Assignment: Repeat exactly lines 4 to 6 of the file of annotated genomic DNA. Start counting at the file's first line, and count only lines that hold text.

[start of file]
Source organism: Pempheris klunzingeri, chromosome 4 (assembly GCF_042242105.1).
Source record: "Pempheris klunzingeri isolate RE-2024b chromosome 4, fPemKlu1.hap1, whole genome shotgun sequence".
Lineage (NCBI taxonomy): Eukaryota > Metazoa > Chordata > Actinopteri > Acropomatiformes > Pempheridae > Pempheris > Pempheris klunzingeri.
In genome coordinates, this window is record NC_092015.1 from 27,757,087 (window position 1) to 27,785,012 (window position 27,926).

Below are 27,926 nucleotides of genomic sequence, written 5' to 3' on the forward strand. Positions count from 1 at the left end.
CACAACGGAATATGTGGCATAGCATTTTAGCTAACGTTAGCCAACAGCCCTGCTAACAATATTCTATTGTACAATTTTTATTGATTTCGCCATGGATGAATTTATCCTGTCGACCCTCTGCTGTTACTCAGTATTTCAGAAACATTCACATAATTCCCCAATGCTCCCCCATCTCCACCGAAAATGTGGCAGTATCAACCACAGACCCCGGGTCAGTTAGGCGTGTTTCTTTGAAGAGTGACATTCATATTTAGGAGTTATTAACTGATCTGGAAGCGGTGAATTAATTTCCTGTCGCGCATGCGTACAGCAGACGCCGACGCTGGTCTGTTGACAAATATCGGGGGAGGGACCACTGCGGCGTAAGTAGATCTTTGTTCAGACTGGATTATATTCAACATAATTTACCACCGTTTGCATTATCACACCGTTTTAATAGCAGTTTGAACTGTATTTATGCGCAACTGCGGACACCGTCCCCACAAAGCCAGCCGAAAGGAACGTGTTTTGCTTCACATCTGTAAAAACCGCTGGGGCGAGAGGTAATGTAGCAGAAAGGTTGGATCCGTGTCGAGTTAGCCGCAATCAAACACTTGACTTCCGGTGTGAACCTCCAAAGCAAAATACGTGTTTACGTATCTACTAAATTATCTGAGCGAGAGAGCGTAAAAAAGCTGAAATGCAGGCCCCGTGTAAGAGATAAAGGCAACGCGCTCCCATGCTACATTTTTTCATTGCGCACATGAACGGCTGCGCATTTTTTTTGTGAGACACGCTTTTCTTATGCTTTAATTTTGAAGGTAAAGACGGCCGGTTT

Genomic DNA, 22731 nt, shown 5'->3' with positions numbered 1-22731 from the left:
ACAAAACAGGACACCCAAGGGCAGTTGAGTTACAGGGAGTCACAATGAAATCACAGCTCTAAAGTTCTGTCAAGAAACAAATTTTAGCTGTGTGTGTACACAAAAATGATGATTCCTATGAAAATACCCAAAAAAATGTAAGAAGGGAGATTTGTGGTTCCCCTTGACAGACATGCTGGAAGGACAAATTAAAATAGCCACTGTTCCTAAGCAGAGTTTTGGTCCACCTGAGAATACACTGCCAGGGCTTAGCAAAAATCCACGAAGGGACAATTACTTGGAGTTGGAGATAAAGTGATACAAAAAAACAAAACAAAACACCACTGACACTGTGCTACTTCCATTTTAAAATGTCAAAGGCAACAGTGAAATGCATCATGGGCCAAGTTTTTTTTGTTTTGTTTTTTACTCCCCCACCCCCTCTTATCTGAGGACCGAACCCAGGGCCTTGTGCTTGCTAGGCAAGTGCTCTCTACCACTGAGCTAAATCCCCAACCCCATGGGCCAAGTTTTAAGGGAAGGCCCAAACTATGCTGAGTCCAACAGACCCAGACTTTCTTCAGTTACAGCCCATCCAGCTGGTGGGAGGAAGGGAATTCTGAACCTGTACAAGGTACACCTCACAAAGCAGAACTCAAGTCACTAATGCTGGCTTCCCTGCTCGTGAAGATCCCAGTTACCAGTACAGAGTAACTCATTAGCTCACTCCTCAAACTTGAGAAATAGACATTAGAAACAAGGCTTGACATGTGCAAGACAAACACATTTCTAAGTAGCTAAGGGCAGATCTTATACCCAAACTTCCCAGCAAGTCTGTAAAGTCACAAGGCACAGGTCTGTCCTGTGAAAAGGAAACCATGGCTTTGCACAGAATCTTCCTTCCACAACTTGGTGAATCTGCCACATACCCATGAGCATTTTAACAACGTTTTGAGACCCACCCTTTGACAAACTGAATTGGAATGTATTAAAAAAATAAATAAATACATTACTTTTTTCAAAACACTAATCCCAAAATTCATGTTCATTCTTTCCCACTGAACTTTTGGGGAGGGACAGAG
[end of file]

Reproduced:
In genome coordinates, this window is record NC_092015.1 from 27,757,087 (window position 1) to 27,785,012 (window position 27,926).

Below are 27,926 nucleotides of genomic sequence, written 5' to 3' on the forward strand. Positions count from 1 at the left end.
CACAACGGAATATGTGGCATAGCATTTTAGCTAACGTTAGCCAACAGCCCTGCTAACAATATTCTATTGTACAATTTTTATTGATTTCGCCATGGATGAATTTATCCTGTCGACCCTCTGCTGTTACTCAGTATTTCAGAAACATTCACATAATTCCCCAATGCTCCCCCATCTCCACCGAAAATGTGGCAGTATCAACCACAGACCCCGGGTCAGTTAGGCGTGTTTCTTTGAAGAGTGACATTCATATTTAGGAGTTATTAACTGATCTGGAAGCGGTGAATTAATTTCCTGTCGCGCATGCGTACAGCAGACGCCGACGCTGGTCTGTTGACAAATATCGGGGGAGGGACCACTGCGGCGTAAGTAGATCTTTGTTCAGACTGGATTATATTCAACATAATTTACCACCGTTTGCATTATCACACCGTTTTAATAGCAGTTTGAACTGTATTTATGCGCAACTGCGGACACCGTCCCCACAAAGCCAGCCGAAAGGAACGTGTTTTGCTTCACATCTGTAAAAACCGCTGGGGCGAGAGGTAATGTAGCAGAAAGGTTGGATCCGTGTCGAGTTAGCCGCAATCAAACACTTGACTTCCGGTGTGAACCTCCAAAGCAAAATACGTGTTTACGTATCTACTAAATTATCTGAGCGAGAGAGCGTAAAAAAGCTGAAATGCAGGCCCCGTGTAAGAGATAAAGGCAACGCGCTCCCATGCTACATTTTTTCATTGCGCACATGAACGGCTGCGCATTTTTTTTGTGAGACACGCTTTTCTTATGCTTTAATTTTGAAGGTAAAGACGGCCGGTTT